Digital dictation is a method of recording, editing and transcribing audio messages in real time through a scribe or medical transcriptionist (MT).
Technology has evolved so fast that we can easily look back to the not-so-long-ago past of transcription. A time when doctors talked into tape recorders and handed them off to their in-house MTs.
If we look back just a little further, we can remember when doctors would scribble illegible notes on their visits. Filled with “medical abbreviations”, and hand those off to their scribes in order to update the medical records.
However, throughout the evolution of methods, there has always been the same end goal. That is: physicians need to provide clear and concise charts for their patient’s medical records.
The growing issue, however, is that with greater regulation on what is being documented. To a degree, physicians are using a lot of their time upkeeping records and not focusing on their patients.
How Digital Dictation Works
A doctor or physician speaks into an electronic device linked to a medical transcriptionist (MT). The transcriptionist then types each word into a document or directly into the EMR system. The physician can then review the document, sign it and authorize it as an accurate chart record.
With the coming of age of speech recognition software, many thought that medical transcriptionists would be history. Instead, we discovered the irreplaceable need for human transcriptionists. Unlike a computer, only a human can understand the intent, nuances, and patterns of speech.
How Digital Dictation With Medical Transcription Saves Physicians Time
1. Growing Professionalism of Medical Transcriptionists
Medical transcriptionists are key players in the quality of entries into an EMR system. It’s important that, like physicians, they have special training and experience in order to perform as efficiently as possible.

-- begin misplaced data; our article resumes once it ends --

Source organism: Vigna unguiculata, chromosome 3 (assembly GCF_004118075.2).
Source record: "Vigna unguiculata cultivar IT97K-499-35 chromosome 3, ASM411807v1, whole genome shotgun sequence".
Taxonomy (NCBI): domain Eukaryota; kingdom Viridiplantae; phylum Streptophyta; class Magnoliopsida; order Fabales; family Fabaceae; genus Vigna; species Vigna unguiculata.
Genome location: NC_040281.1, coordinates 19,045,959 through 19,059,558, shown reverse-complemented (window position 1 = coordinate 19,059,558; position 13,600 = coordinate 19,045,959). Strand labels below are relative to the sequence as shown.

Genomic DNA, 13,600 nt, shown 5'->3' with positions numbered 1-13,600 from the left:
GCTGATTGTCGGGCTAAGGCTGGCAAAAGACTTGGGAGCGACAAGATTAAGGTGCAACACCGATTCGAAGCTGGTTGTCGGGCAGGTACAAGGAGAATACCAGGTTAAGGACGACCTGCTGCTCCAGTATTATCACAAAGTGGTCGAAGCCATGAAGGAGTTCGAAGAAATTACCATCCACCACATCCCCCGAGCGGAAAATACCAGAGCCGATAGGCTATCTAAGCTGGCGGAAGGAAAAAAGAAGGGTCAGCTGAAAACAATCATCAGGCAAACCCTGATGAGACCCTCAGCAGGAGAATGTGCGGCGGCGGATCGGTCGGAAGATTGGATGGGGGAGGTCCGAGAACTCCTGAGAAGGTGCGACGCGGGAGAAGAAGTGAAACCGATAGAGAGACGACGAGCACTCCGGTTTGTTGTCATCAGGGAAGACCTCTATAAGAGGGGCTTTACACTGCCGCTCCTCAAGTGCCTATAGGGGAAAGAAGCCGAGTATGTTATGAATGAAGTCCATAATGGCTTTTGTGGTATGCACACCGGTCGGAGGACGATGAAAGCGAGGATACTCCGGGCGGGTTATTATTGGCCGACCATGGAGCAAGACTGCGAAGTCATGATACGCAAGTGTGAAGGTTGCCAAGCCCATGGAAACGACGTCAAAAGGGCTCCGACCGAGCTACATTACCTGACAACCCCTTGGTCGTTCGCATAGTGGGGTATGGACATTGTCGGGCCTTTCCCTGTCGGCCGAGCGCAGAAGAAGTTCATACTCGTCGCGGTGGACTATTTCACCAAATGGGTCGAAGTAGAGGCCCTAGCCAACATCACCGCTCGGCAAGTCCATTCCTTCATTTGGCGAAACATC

No longer are medical transcriptionists only responsible for copying notes written by physicians into patient records. Now MTs need to be familiar with the dictation files, patterns of speech, and any nuances a clinician might have. In other words, transcriptionists must understand for meaning, instead of simple words.
Because of this high-quality training, medical transcription is often outsourced to dedicated off-site teams. This makes technology imperative in order to align the physician’s intent and transcriptionist’s documents for a quick turnaround.
With technology, professionally trained healthcare documentation specialists can type into computer-generated healthcare reports and understand the intent for quality and accuracy.
2. Specialization of Roles
It’s been proven that multitasking is an ineffective way to produce quality or even quantity work. At least not to the caliber focusing on the task at hand produces.
So it’s not realistic that doctors and physicians are able to efficiently help their patients while simultaneously trying to balance the upkeep of their charts and documents. Working on the heavy paperwork between patient appointments can very quickly back up, leading to working late hours.